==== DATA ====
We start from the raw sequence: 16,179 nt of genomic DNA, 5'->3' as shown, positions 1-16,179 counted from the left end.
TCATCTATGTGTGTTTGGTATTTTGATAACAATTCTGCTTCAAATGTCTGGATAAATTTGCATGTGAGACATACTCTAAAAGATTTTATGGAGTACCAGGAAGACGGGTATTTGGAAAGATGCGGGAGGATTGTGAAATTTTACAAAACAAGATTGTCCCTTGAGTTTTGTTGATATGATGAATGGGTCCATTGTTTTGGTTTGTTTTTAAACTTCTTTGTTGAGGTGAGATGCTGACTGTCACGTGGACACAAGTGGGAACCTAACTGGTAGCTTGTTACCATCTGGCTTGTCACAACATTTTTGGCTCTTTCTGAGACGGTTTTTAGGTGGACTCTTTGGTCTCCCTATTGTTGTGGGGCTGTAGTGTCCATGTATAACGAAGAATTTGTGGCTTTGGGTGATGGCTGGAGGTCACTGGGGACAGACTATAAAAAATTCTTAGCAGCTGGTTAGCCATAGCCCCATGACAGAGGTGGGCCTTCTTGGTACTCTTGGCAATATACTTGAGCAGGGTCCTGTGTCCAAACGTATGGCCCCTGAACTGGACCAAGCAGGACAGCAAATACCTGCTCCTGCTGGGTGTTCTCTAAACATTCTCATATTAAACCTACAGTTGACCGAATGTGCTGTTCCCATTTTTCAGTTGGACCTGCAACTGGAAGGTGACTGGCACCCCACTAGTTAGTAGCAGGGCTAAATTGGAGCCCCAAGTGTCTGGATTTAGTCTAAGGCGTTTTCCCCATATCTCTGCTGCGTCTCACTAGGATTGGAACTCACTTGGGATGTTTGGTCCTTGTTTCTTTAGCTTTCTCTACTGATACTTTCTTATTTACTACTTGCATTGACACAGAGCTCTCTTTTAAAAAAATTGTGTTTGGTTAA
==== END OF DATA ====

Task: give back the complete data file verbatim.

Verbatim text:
We start from the raw sequence: 16,179 nt of genomic DNA, 5'->3' as shown, positions 1-16,179 counted from the left end.
TCATCTATGTGTGTTTGGTATTTTGATAACAATTCTGCTTCAAATGTCTGGATAAATTTGCATGTGAGACATACTCTAAAAGATTTTATGGAGTACCAGGAAGACGGGTATTTGGAAAGATGCGGGAGGATTGTGAAATTTTACAAAACAAGATTGTCCCTTGAGTTTTGTTGATATGATGAATGGGTCCATTGTTTTGGTTTGTTTTTAAACTTCTTTGTTGAGGTGAGATGCTGACTGTCACGTGGACACAAGTGGGAACCTAACTGGTAGCTTGTTACCATCTGGCTTGTCACAACATTTTTGGCTCTTTCTGAGACGGTTTTTAGGTGGACTCTTTGGTCTCCCTATTGTTGTGGGGCTGTAGTGTCCATGTATAACGAAGAATTTGTGGCTTTGGGTGATGGCTGGAGGTCACTGGGGACAGACTATAAAAAATTCTTAGCAGCTGGTTAGCCATAGCCCCATGACAGAGGTGGGCCTTCTTGGTACTCTTGGCAATATACTTGAGCAGGGTCCTGTGTCCAAACGTATGGCCCCTGAACTGGACCAAGCAGGACAGCAAATACCTGCTCCTGCTGGGTGTTCTCTAAACATTCTCATATTAAACCTACAGTTGACCGAATGTGCTGTTCCCATTTTTCAGTTGGACCTGCAACTGGAAGGTGACTGGCACCCCACTAGTTAGTAGCAGGGCTAAATTGGAGCCCCAAGTGTCTGGATTTAGTCTAAGGCGTTTTCCCCATATCTCTGCTGCGTCTCACTAGGATTGGAACTCACTTGGGATGTTTGGTCCTTGTTTCTTTAGCTTTCTCTACTGATACTTTCTTATTTACTACTTGCATTGACACAGAGCTCTCTTTTAAAAAAATTGTGTTTGGTTAA